1. What’s the worst mistake in web design?
It’s the one-size-fits-all idea: that the same design can work on PCs, tablets and Smartphones. You really need to think differently for each one. Another issue is design concepts leaking from touch devices to PCs, like swishing, which is impractical without a touch screen, or the “hamburger” icon with its three lines that hides the option menu.
2. Tablets are held on your lap, like books. Could books be an inspiration for tablet functionality?
I don’t think so. Books are linear, which is good for mainly one thing: reading a fiction story on which you’re hooked and just want to go on. With digital ink, e-reader devices can be a good replacement, but they should not provide Internet access. Reading fiction should be immersive with no distraction.
3. What do you think of vertical layouts with long scrolling pages?
Often a bad idea. You never know when you’ll get to the end of the page, and you don’t get closure. It’s a strange throwback to linear story telling. It forces readers to keep going in one direction, instead of using the power of computing to let them select what they want. It’s an example of the mistake of feature underload: removing choice. It reminds me of papyrus, 2000 years ago.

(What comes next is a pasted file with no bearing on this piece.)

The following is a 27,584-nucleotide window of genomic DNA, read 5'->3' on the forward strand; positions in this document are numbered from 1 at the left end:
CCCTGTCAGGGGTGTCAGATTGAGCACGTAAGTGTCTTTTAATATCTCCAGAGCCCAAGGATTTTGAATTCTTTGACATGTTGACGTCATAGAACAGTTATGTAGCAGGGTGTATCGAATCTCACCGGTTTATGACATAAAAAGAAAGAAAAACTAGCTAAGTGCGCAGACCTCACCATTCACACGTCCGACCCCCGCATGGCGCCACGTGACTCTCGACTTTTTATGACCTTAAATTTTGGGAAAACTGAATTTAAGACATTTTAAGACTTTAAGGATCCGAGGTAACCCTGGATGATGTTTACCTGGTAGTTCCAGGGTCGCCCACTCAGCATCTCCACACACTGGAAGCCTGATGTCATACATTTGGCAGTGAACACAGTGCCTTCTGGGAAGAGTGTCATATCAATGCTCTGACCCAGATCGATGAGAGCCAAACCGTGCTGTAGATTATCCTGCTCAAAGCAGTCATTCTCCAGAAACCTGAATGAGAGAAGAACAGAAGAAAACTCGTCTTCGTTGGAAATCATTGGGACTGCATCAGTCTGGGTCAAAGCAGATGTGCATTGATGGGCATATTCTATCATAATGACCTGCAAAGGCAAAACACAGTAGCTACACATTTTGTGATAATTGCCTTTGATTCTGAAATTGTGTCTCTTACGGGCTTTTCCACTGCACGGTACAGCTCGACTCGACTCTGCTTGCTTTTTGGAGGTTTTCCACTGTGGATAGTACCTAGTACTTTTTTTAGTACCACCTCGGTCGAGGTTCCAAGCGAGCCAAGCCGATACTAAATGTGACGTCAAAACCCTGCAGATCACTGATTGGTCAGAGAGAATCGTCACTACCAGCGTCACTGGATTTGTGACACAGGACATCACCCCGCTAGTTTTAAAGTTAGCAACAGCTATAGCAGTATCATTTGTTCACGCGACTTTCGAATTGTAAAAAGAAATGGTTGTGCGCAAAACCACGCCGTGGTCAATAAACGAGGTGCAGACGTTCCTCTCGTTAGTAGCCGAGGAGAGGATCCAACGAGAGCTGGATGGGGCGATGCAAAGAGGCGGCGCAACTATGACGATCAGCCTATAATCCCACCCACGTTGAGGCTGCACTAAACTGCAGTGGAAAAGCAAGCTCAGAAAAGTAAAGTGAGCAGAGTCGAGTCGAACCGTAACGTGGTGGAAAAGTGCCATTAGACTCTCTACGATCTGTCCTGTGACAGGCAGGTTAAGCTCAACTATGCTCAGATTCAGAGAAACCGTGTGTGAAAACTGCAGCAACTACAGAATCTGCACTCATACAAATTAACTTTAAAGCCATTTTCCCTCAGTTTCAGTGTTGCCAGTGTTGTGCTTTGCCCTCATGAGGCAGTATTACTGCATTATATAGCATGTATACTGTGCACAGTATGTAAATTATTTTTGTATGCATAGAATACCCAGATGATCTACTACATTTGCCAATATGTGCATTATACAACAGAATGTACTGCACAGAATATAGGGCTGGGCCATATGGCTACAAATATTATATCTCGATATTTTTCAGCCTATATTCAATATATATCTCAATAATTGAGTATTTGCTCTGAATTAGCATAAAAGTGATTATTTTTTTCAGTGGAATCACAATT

4. Another sin?
The opposite, of course: feature overload. At some point, any extra button you add will confuse users. In surveys, people often say their first impression of a website is that it’s “busy”.
Recognized as one of the most influential web-design critics, Danish born Jakob Nielsen, 57, is founder of the NN/g consultancy in Fremont, California. He studied human-computer interaction at the Technical University of Denmark.